Exercise Cuts Breast Cancer Risk
Breast cancer is a frighteningly common disease. Most of us can count several friends and relatives who have fought it and hopefully survived. With statistics showing that one out of every eight women will develop breast cancer at some point in their lives, it is essential to do what we can to lower our breast cancer risk.1 Now, new research has added another piece to the puzzle to help us understand just why exercise might help women in the prevention of breast cancer.
A study that took place at the United States National Cancer Institute in Bethesda, Maryland, provides some important insight into how exercise works to stave off breast cancer.2 The findings show that post-menopausal women who do a greater amount of physical activity and aerobic training have lower estrogen levels. The participants were 540 Polish women between the ages of 40 and 74. All of them were part of the control group within the National Cancer Institute's Polish Breast Cancer Study, and none had been on a hormone replacement regimen.
The subjects took part in various forms of exercise and were monitored for one week. They wore an accelerometer throughout their waking day to measure the time spent doing physical activity and its intensity. In addition, urine samples were provided twice a day during this period. The urine was analyzed for estradiol and estrone hormones, which are two of the major forms of estrogen found in a woman's body, and 15 different estrogen byproducts, or metabolites. More physical activity on the part of the women was linked to a reduced presence of estrogen hormones and a more substantial metabolism of the byproducts.
This study confirms a 2012 study at the University of North Carolina at Chapel Hill, which found that a woman's breast cancer risk can be decreased with regular exercise and aerobic activity. Those who benefited most were the women who worked out for between 10 and 19 hours per week, even if they were mainly performing light activity such as walking.3 The design of the current study provides a more detailed picture of how this happens. The accelerometers offer a far more honest and exact method of determining just how much activity a participant is actually doing than the self reporting used in many studies. And by measuring the hormones and hormone byproducts in the urine, changes in the levels found can be accurately tracked during exercise as well as sedentary hours.
Hormones and the way our bodies process them play a very important role in certain forms of cancer and other diseases. In fact, approximately two-thirds of all cases of breast cancer are found to be hormone receptor positive, which means the malignant cells are likely receiving signals from hormones such as estrogen and progesterone that influence their growth.4 And in post-menopausal women especially, exercise can help in weight loss, reducing the stores of fat that tend to accumulate more easily as we age. These pockets of fat tissue have been linked to increased estrogen production, which elevates breast cancer risk.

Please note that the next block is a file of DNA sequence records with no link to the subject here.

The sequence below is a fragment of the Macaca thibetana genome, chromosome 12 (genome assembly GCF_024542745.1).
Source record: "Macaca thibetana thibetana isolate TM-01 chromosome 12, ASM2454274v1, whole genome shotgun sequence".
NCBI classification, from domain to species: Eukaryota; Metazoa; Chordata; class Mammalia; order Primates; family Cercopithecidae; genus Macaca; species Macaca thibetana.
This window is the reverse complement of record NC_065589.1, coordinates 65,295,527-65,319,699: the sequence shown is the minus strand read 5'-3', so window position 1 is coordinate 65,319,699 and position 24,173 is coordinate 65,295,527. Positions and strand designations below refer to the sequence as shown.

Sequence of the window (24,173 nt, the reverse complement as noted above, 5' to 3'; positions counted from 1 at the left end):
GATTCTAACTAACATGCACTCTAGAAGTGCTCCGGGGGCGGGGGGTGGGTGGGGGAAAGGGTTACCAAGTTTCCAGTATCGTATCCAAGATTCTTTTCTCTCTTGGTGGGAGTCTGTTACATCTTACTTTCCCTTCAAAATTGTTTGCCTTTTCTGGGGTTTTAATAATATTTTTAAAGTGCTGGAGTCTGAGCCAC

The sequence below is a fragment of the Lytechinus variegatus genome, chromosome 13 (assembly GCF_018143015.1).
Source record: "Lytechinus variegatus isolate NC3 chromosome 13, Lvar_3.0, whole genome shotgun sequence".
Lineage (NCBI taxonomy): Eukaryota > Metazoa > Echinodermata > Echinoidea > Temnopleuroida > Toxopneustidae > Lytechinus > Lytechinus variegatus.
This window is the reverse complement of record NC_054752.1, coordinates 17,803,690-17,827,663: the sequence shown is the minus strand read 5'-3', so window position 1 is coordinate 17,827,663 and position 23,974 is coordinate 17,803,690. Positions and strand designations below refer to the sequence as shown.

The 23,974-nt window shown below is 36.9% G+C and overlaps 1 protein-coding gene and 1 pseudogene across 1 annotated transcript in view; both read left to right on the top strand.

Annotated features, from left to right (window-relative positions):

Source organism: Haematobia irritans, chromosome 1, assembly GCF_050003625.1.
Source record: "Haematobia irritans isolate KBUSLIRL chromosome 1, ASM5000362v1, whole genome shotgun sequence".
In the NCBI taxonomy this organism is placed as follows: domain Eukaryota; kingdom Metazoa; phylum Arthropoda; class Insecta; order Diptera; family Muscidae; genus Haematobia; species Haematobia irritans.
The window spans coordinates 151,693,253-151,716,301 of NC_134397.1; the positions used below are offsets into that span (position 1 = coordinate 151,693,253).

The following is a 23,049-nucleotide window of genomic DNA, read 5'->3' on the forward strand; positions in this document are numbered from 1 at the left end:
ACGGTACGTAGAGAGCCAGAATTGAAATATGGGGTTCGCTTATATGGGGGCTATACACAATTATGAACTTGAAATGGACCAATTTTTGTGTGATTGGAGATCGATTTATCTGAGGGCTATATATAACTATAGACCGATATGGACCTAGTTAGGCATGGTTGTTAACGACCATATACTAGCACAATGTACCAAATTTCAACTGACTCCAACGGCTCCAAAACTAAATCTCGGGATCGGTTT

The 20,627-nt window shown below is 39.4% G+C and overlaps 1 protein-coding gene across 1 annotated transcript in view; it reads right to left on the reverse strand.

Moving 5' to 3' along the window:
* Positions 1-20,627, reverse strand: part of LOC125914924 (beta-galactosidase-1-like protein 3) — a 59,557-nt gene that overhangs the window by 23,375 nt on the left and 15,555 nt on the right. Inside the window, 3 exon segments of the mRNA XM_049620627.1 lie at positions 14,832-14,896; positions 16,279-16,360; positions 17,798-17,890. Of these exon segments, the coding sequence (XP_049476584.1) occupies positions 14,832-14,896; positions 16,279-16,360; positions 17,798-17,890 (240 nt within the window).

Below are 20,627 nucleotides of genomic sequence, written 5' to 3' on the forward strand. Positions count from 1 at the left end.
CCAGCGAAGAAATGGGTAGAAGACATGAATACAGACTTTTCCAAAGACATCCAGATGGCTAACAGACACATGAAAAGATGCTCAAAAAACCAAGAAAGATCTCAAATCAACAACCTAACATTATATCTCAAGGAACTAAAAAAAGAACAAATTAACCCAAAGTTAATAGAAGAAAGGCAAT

The high-fat diets so common in the United States not only promote weight gain, but are often sources of hormones themselves. Commercial meat and dairy products are typically full of synthetic estrogens that have been given to the livestock. These chemicals then end up in the bodies of the consumers, adding more excess hormones. And it's a nasty cycle, because the hormones promote fat in post-menopausal women, then the extra fat ups estrogen levels even more.
Exercise can disrupt this sequence of events and help restore a healthier, more natural balance. Its benefits can extend beyond reducing the risk of developing breast cancer, also conferring some protection from a variety of conditions such as diabetes and heart disease. It is important not only to get moving, but to regularly practice a multitude of types of exercise. Aerobic/interval training activity will strengthen the heart; weight training will develop muscle tissue and increase metabolism; and flexibility workouts will also tone the muscles and improve breathing techniques. A combination of routines done daily will help you lose weight and stave off much of the bodily damage that can lead to diseases such as breast cancer.
Note: one potential adverse effect of lowering estrogens in postmenopausal women might be a decrease in bone density. But a 2004 study showed no decrease in bone density in exercisers from baseline to 12 months and no difference in changes in a year between exercisers and controls.5 In other words, with moderate exercise, you get the best of both worlds.
- 1. "Breast Cancer Overview." American Cancer Society. 22 February 2013. Accessed 16 April 2013. http://www.cancer.org/cancer/breastcancer/overviewguide/breast-cancer-overview-key-statistics
- 2. Doheny, Kathleen. "New Clues to How Exercise May Reduce Breast Cancer Risk." U.S. News. 9 April 2013. Accessed 15 April 2013. http://health.usnews.com/health-news/news/articles/2013/04/09/new-clues-to-how-exercise-may-reduce-breast-cancer-risk
- 3. Jaslow, Ryan. "Breast cancer risk reduced 30 percent in women who exercise 10 hours per week." CBS News. 25 June 2012. Accessed 16 April 2013. http://www.cbsnews.com/8301-504763_162-57459695-10391704/breast-cancer-risk-reduced-30-percent-in-women-who-exercise-10-hours-per-week
- 4. "Hormone Receptor Status." Breast Cancer. 17 September 2012. Accessed 16 April 2013. http://www.breastcancer.org/symptoms/diagnosis/hormone_status
- 5. Anne McTiernan, Shelley S. Tworoger, Cornelia M. Ulrich, et al. "Effect of Exercise on Serum Estrogens in Postmenopausal Women: A 12-Month Randomized Clinical Trial." Cancer Res April 15, 2004 64; 2923. http://cancerres.aacrjournals.org/content/64/8/2923.full